An appropriate but misleading title at one and the same time if ever there was one. Yes, this play is about a Snow Queen, but if it's your traditional fairytale or even the Disney version of this story then you are in for a bit of a surprise.
Z-Arts Theatre, Manchester's leading theatre for young people and families has chosen a rather surprising, but also somehow refreshing offering as their seasonal fare this year. I was left wondering though just exactly what age-range this play would be suitable for, and I would advise that perhaps a 7 years or older sticker is placed on the advertising.
Snow Queen tells the story of two children Kai and Gerda who are temporarily living together; Gerda having been in care and now adopted, with Kai being played temporarily in foster-care. Whilst living together they develop and very strong bond between each other, a friendship that goes beyond the normal boundaries of what friendship means to most of us. Gerda's outbursts of crying, and Kai's petulance and naivety being all too symptomatic of children in their familiar situations.
Kai's escape is the computer and he is something of an expert in that regard. He spends all his time gaming, and has created his own game especially for and called Gerda and Kai. It is an adventure game whereby in order to win the game you have to travel through various worlds or domains with the end one being the realm of The Snow Queen.
Somehow this avatar has grown without Kai's help and now has plans to become a human and to turn the whole world to ice. She tempts Kai into the game and takes him, through the computer, back to her domain where, once he is sufficiently frozen, she will take his form and become human. Gerda follows him, enters the game and travels through various domains and gains the help, or hindrance, of the avatars that dwell there, and of course, just like all good fairy stories Gerda and Kai are reunited and save the world from her evil and icy clutches only just in the nick of time.
This almost cinematic vision is brought onto the stage using only five actors. However this is a multi-media presentation and uses computer-projected images, most of which looked fantastic and really worked well, and also various puppets (the little Witch being mine, and possibly everyone's favourite), which the actors manipulated excellently themselves. This is no mean feat for any actor to attempt, but all five rose to this challenge remarkably and without some rather solid and imaginative direction by Johnathon McGreath the whole thing could easily have fallen apart.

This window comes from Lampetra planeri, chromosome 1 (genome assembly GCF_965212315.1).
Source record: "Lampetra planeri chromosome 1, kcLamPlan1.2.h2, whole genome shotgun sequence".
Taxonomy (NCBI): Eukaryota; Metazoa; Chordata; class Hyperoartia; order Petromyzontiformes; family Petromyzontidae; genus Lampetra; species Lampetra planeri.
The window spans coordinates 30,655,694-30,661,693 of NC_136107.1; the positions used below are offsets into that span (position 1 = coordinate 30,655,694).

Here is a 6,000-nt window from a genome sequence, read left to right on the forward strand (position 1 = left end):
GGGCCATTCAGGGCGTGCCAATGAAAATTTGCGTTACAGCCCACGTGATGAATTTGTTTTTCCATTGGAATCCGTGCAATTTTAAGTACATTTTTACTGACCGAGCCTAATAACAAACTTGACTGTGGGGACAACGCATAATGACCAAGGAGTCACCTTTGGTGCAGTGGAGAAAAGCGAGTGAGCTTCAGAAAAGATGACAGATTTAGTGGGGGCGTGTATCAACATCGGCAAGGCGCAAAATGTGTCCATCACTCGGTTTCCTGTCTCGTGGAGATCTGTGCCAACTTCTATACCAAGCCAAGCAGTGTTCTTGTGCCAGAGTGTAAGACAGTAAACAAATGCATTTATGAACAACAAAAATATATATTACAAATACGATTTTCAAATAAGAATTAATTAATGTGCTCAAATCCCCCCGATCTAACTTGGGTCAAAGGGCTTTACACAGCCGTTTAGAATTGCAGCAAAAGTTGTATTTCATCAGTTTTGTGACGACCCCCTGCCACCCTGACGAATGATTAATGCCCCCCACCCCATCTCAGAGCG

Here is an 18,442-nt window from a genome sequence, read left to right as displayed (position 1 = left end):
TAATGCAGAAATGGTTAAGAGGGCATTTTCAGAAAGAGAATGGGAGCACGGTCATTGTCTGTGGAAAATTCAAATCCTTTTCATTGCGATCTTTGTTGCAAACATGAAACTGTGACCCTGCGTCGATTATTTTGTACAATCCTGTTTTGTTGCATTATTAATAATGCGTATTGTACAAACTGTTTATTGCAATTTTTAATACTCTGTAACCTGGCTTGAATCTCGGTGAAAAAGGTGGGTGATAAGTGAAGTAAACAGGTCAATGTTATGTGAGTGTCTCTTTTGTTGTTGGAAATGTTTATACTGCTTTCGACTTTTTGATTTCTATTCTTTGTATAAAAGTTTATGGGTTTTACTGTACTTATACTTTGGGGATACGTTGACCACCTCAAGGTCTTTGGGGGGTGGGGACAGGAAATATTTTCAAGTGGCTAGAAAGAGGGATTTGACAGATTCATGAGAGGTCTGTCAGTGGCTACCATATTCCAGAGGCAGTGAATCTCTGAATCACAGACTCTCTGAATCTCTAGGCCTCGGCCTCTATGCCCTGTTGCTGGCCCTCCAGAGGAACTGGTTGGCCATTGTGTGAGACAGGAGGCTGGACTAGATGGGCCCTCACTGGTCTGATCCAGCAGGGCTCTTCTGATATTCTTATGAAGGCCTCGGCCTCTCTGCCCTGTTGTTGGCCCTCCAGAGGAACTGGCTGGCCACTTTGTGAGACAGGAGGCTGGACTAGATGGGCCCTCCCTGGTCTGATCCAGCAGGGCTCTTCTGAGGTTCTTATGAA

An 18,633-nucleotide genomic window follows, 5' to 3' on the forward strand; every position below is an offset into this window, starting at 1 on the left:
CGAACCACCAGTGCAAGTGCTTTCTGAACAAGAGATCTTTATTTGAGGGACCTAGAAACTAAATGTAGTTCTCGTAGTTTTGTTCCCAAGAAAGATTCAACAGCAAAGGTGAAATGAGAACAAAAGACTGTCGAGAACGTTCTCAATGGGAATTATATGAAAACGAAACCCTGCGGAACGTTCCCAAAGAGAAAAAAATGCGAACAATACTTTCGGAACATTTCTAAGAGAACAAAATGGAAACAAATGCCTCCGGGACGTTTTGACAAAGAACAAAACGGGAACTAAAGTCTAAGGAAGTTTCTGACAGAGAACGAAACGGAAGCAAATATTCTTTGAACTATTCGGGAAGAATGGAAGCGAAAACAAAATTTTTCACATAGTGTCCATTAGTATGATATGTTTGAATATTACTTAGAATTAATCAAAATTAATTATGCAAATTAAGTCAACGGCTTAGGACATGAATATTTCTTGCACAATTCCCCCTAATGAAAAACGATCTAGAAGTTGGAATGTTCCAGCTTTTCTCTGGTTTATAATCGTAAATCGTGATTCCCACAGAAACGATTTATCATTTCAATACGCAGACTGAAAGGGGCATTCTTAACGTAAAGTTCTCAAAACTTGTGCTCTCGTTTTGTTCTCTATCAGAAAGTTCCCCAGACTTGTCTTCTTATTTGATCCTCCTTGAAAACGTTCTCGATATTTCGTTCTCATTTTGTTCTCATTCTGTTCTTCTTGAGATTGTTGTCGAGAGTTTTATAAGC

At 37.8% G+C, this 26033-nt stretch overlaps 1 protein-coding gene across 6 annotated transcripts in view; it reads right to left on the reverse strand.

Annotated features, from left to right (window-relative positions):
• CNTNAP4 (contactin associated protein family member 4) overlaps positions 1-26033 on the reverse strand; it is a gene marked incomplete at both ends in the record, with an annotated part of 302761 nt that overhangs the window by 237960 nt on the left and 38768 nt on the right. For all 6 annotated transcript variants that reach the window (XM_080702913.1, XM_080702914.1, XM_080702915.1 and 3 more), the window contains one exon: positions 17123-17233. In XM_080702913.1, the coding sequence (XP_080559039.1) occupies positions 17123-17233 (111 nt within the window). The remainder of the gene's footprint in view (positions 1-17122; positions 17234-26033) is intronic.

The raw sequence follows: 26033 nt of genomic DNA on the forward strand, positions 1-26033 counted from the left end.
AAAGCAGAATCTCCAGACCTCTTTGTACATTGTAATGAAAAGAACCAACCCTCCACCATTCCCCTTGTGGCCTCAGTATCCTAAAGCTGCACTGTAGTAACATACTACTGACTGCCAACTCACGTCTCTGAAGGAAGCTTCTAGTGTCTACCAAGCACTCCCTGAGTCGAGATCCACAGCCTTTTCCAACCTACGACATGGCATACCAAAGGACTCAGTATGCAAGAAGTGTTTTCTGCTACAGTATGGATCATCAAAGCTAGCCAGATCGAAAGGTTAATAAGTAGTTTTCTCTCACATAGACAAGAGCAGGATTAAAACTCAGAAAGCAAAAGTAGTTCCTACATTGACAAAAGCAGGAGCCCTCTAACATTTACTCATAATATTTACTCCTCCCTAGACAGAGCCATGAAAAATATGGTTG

The acting was indeed extremely good. However I particularly enjoyed the eerie, other-worldly physicality and computer-ish voice of the Snow Queen, played by Bryony Thomas; the almost clown-like and delightful interpretations of farting frog and Frog Prince, unhappy reindeer and goodness knows what else brought to you by multiple-rolling actress Denise Kennedy, and the superb and totally believable acting of the young Gerda, Nisa Cole.
I saw this production on its preview night and so a couple of things were just a little raw; but one thing that really did irritate me was the use of an office chair as the seat in a royal carriage, and the rather contrived and very awkward way of reversing this carriage offstage. Oh and one more minor little irritation was that none of the cast really actually looked convincingly cold either, except Kai towards the end with white make-up on his face staring at the computer screen.
The set itself was rather interesting; using three main blocks which act as flats, scenery, props and projection walls throughout the play being turned and moved by the actors. The idea is good but it slows the narrative and leads to a lack of fluidity... the actors literally pedalling the scenery round the stage. If it hadn't have been for the strength and skill of the acting it would have dragged unbelievably.
My overriding impression from last night was that this is really a very different and most interesting piece of family-oriented theatre, influenced undoubtedly by people like Terry Gilliam and Tim Burton, but the budget did not fit the size of the vision. As good as all the technical projection was, this style of presentation also needed more technical help with the onstage set. It's a very good story, and this new and inventive slant on something so familiar is certainly going to appeal to older children who spend all their days staring at computer screens anyway!
Reviewer: Mark Dee
Reviewed: 3rd December 2015